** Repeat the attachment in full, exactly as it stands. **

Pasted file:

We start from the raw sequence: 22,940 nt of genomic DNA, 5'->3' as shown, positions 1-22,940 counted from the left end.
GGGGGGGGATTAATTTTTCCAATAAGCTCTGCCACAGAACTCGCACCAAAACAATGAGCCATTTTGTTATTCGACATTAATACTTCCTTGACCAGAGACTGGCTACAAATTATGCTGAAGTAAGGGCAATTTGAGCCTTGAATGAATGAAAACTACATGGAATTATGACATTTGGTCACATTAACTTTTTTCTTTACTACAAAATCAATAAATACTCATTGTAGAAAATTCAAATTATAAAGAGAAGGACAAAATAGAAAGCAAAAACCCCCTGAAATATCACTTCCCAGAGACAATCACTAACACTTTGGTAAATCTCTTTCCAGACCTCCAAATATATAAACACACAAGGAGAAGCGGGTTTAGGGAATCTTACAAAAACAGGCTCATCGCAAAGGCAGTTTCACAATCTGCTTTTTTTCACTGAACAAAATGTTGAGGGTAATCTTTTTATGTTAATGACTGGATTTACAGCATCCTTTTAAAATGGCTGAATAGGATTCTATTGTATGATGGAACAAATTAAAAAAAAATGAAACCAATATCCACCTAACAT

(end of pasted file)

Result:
We start from the raw sequence: 22,940 nt of genomic DNA, 5'->3' as shown, positions 1-22,940 counted from the left end.
GGGGGGGGATTAATTTTTCCAATAAGCTCTGCCACAGAACTCGCACCAAAACAATGAGCCATTTTGTTATTCGACATTAATACTTCCTTGACCAGAGACTGGCTACAAATTATGCTGAAGTAAGGGCAATTTGAGCCTTGAATGAATGAAAACTACATGGAATTATGACATTTGGTCACATTAACTTTTTTCTTTACTACAAAATCAATAAATACTCATTGTAGAAAATTCAAATTATAAAGAGAAGGACAAAATAGAAAGCAAAAACCCCCTGAAATATCACTTCCCAGAGACAATCACTAACACTTTGGTAAATCTCTTTCCAGACCTCCAAATATATAAACACACAAGGAGAAGCGGGTTTAGGGAATCTTACAAAAACAGGCTCATCGCAAAGGCAGTTTCACAATCTGCTTTTTTTCACTGAACAAAATGTTGAGGGTAATCTTTTTATGTTAATGACTGGATTTACAGCATCCTTTTAAAATGGCTGAATAGGATTCTATTGTATGATGGAACAAATTAAAAAAAAATGAAACCAATATCCACCTAACAT